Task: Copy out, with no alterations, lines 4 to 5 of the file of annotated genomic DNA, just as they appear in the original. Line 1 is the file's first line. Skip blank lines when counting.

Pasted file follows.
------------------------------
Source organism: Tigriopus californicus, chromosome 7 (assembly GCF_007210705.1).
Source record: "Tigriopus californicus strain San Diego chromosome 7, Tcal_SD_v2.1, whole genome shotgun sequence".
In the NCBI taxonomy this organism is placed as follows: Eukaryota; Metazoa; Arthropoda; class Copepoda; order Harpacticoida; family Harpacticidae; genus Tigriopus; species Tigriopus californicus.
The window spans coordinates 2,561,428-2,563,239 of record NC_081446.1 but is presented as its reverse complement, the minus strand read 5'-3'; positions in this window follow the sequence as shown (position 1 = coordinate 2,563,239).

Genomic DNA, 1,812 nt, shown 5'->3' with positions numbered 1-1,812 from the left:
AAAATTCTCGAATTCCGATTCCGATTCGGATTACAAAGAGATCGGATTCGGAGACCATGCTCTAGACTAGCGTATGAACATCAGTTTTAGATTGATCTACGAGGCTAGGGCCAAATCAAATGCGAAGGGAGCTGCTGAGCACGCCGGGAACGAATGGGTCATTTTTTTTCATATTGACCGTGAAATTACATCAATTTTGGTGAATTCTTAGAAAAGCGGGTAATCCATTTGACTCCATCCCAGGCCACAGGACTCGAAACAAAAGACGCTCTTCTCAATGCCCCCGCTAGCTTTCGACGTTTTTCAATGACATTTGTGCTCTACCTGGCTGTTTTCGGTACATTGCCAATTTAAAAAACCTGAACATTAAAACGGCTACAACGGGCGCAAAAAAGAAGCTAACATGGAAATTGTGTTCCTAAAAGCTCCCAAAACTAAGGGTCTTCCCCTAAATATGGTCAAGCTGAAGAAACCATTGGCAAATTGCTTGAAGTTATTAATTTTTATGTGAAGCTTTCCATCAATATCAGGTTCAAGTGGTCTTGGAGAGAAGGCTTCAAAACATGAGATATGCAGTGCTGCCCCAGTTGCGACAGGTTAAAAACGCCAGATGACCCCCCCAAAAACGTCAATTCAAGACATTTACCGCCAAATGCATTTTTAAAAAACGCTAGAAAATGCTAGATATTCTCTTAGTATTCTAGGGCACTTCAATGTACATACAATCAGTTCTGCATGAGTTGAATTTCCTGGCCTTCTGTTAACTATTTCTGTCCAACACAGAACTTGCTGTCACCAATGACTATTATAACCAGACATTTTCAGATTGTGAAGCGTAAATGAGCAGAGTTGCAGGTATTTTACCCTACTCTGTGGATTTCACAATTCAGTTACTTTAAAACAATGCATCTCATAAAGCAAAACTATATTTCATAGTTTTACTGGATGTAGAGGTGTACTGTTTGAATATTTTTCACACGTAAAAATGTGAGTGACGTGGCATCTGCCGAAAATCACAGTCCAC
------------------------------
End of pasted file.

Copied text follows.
The window spans coordinates 2,561,428-2,563,239 of record NC_081446.1 but is presented as its reverse complement, the minus strand read 5'-3'; positions in this window follow the sequence as shown (position 1 = coordinate 2,563,239).

Genomic DNA, 1,812 nt, shown 5'->3' with positions numbered 1-1,812 from the left: